The Gibbard-Satterhwaite (GS) theorem states any non-dictatorial social choice function (SCF)/ voting procedure is manipulable. The one of the approach to circumvent this problem is to use voting procedure that are difficult to manipulate though not impossible. That is manipulation in the SCF is NP-Complete. However, notion of NP-completeness relies on worst case complexity. It may be hard to manipulate at some type profiles but easy on other.

In this paper, authors show that when there are 3 alternatives, any random manipulation can be beneficial with non-negligible probability. Let M_i(f) be the the probability that a random manipulation is profitable for an agent i. The main theorem of the paper is:

For every \epsilon > 0, if f is \epsilon-far from dictatorship, there exists constant C such that \sum_{i=1}^n M_i(f) >= C\epsilon^2 .

That means, if f is away from dictatorship, there is some agent who has non-negligible manipulation power. Also one cannot give bound independent of n. The proof is in three steps.

__First step__:

As social welfare function, F is neutral, it can be determined using a single boolean function. Now, if this boolean function is epsilon away from dictatorship, then there is delta probability that F does not have condorect winner. (delta = C*epsilon)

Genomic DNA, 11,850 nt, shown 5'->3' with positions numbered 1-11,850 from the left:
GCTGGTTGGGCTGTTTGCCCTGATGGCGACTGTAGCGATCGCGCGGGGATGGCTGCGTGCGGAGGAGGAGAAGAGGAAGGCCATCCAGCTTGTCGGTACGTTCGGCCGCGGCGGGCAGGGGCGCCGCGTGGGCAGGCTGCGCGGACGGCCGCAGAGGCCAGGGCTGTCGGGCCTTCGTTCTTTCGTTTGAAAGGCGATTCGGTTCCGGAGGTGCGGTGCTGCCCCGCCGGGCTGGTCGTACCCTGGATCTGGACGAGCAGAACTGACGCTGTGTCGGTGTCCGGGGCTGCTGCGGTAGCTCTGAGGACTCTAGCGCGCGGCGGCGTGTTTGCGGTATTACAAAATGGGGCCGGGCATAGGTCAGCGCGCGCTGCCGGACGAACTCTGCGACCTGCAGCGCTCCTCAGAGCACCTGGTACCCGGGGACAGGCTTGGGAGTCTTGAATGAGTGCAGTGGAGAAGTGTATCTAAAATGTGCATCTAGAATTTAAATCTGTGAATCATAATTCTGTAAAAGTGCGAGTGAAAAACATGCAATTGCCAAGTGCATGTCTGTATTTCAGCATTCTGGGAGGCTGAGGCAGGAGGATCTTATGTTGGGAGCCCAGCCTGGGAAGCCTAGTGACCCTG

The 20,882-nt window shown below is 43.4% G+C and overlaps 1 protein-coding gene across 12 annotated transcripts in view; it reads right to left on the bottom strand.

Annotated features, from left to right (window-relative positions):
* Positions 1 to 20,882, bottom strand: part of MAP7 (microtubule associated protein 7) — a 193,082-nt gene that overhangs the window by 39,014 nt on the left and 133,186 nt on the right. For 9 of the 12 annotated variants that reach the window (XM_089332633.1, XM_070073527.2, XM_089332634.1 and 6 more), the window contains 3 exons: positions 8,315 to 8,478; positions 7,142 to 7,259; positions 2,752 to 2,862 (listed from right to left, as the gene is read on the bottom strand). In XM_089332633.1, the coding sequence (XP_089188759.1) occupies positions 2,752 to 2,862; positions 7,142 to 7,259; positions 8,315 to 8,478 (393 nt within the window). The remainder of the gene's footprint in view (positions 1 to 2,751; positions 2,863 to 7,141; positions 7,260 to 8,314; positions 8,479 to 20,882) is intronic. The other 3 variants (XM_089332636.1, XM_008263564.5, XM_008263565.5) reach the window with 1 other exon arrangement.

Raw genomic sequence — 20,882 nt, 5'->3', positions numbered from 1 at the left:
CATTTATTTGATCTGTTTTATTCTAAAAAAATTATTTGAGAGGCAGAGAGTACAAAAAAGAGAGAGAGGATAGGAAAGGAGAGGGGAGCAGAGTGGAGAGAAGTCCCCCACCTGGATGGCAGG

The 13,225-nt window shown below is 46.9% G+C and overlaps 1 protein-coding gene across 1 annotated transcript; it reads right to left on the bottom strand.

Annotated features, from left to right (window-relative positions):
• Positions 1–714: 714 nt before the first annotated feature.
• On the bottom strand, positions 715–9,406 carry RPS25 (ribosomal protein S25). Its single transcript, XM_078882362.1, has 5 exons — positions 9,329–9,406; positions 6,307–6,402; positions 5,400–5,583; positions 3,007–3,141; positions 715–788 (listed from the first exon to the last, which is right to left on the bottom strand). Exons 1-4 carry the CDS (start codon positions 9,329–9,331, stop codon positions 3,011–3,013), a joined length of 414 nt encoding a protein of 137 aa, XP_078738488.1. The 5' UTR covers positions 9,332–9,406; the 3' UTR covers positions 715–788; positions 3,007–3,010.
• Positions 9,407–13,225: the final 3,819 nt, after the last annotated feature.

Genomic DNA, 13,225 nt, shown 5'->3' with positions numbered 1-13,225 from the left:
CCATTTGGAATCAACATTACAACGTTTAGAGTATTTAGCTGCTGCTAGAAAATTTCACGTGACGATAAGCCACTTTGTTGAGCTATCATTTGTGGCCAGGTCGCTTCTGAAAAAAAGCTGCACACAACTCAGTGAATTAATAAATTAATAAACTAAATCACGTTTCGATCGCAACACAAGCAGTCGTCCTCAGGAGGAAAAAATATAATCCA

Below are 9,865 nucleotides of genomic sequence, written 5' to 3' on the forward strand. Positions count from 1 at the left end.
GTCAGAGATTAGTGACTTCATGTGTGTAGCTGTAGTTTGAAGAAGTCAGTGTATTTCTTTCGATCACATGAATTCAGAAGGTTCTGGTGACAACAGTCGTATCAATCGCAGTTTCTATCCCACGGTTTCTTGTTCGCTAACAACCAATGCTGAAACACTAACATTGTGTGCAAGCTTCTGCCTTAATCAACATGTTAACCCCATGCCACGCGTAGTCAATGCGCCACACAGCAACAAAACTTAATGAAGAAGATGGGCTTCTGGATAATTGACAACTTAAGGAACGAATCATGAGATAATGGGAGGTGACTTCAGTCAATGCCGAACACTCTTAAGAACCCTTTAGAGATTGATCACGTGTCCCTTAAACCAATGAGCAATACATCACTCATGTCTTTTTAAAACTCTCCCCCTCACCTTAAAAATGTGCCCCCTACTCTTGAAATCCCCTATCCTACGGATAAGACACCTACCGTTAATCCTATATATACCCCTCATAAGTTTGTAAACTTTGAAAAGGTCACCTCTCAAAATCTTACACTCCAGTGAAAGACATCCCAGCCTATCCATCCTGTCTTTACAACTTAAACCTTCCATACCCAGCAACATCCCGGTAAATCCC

__Second step__:

They define notion of manipulation by many voters. (M^{a,b}(f) ) and if this quantity is low, then we can construct IIA SWF that is very close to Condorcet winner and due to step one, f will be very close to dictatorship. That is if f is away from dictatorship, M^{a,b}(f) is also reasonably high.

__Third Step__:

Authors show that, M^{a,b}(f) <= 6 \sum_i M_i(f). All these three steps together imply the theorem in the paper. Its quite interesting result as well the results cited therein. For the paper: http://www.cs.huji.ac.il/~noam/apx-gs.pdf

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Sujit Gujar

Research Student,

Indian Institute of Science, Bangalore.